UPS foresees ‘mild recession’ in 2023 and posts first revenue decline since the 2008 financial crisis

Shares of United Parcel Service Inc. rallied Tuesday, even after the package-delivery giant reported a surprise decline in fourth-quarter revenue, missing Wall Street expectations for the first time in 12 quarters, and warned of the first yearly decline in revenue in 14 years.

Investors expressed relief, however, as UPS beat fourth-quarter profit expectations, raised its quarterly dividend and authorized a new $5 billion stock-repurchase program, which represented more than 3% of the company’s market capitalization. The new quarterly dividend of $1.62 a share implies a dividend yield of 3.55% at current stock prices, which is more than double the implied yield for the S&P 500

of 1.68%.

And despite the downbeat revenue outlook for 2023, the company is targeting an adjusted operating margin of between 12.8% and 13.6%, which Cowen analyst Helane Becker said was better than expected and reflected how management was dealing with a difficult operating environment.

“UPS has managed expenses well during the global volume decline and air freight normalization, so we are confident about their ability to achieve their margin goals,” Becker wrote in a note to clients.

The stock

climbed 3.1% in morning trading to outperform the S&P 500’s 0.7% gain.

Before the opening bell, the company reported fourth-quarter revenue that fell 2.7% from a year ago to $27.03 billion, while the average analyst estimate compiled by FactSet had called for a 1.1% rise to $28.08 billion, with all three business segments missing expectations.

U.S. Domestic Package revenue rose 3.1% to $18.25 billion but was below the FactSet consensus of $18.46 billion, while International Package revenue fell 8.3% and Supply Chain Solutions revenue dropped 18.1%.

The increase in U.S. package revenue came as revenue per piece increased 7.2%, with higher prices offsetting a 3.8% drop in average daily volume. UPS said half the volume decline was from its largest customer, which the company has indicated in previous annual reports to be Inc.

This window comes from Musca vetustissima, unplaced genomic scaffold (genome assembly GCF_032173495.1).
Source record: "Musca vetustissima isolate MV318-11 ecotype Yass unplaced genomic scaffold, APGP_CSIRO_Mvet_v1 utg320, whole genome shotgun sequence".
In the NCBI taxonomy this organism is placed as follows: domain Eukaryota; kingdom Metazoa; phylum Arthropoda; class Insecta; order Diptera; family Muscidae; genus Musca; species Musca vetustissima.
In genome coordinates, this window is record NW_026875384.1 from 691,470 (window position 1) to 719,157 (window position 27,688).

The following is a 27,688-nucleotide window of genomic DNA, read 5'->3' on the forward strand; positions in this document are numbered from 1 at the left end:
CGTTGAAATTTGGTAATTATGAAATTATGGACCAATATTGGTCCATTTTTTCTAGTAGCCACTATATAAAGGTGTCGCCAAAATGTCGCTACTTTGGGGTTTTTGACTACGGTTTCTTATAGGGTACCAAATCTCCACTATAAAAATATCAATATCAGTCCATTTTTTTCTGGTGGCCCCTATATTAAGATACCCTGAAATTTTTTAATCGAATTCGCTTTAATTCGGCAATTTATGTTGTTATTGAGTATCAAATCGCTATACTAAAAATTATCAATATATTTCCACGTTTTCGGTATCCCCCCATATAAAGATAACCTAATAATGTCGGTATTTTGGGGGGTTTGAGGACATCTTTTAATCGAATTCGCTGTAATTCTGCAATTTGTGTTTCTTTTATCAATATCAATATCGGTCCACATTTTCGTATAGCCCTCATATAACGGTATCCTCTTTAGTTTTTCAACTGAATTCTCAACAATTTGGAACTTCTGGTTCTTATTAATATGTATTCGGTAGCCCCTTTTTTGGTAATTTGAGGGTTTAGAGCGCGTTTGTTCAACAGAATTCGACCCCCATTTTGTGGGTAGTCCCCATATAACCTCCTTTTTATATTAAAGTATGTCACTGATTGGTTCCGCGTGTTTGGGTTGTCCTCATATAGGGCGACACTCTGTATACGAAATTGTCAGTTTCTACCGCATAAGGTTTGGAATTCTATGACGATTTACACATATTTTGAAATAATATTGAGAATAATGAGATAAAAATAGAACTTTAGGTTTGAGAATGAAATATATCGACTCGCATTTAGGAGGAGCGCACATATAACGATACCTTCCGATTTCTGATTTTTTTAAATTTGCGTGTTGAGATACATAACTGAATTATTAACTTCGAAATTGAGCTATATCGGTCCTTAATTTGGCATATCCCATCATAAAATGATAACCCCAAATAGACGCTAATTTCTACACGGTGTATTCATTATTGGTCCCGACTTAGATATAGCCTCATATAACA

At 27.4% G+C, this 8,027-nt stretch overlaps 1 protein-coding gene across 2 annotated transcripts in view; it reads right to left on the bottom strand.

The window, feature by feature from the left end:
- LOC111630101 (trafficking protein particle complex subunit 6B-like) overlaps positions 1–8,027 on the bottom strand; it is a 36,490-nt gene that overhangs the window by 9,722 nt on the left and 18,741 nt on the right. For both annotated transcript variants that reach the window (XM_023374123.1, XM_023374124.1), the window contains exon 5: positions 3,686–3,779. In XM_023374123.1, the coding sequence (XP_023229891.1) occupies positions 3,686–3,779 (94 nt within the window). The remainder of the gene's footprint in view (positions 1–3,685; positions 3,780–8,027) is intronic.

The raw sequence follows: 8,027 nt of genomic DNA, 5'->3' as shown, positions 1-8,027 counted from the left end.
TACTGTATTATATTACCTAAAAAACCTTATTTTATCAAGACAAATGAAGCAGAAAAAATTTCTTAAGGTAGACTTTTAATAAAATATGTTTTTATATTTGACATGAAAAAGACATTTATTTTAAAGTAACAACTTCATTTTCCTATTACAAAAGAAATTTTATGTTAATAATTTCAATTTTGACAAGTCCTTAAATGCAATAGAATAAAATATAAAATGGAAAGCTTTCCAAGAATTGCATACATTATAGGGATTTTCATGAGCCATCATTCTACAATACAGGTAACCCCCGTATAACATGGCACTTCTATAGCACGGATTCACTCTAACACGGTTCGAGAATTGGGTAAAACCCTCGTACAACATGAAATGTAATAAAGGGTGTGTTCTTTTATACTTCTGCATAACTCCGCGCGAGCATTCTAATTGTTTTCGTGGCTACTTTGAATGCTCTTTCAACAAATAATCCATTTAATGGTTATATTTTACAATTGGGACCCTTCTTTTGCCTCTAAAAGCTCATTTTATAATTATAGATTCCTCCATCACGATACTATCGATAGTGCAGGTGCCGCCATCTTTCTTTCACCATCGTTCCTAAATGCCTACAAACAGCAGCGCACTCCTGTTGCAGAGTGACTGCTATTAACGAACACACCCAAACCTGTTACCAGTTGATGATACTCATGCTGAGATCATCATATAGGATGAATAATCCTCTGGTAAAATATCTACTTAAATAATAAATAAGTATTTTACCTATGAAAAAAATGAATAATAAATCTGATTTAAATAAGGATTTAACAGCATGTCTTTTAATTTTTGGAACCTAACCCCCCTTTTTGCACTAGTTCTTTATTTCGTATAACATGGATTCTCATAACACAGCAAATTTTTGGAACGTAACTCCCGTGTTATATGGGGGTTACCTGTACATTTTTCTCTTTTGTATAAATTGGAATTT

UPS said volume came in as expected during October and November, including a surge in volume from Black Friday through the week after Thanksgiving. But December volumes fell short of projections as consumers cut back on spending at the height of the holiday season.

For UPS’s bottom line, net income rose to $3.45 billion, or $3.96 share, from $3.09 billion, or $3.52 a share. Excluding nonrecurring items, adjusted earnings per share of $3.62 beat the FactSet consensus of $3.59.

For 2023, UPS expects revenue of between $97 billion and $99.4 billion, down from 2022 revenue of $100.34 billion and below the FactSet consensus of $99.89 billion. That would be the first yearly decline in revenue since 2009, during the height of the financial crisis.

Chief Financial Officer Brian Newman said on the post-earnings conference call with analysts that the “base-case” assumption that led to the 2023 guidance was that there would be a “mild recession” in the U.S. in the first half of the year, followed by a “moderate recovery” in the second half.

In Europe, Newman said, the company expects a recession in the first half of the year, and for China, it expects weak demand in the first quarter with a recovery beginning in the second quarter.

UPS’s stock has climbed 8.8% over the past three months, while the Dow Jones Transportation Average

has gained 6.4% and the Dow Jones Industrial Average

has tacked on 3.3%.

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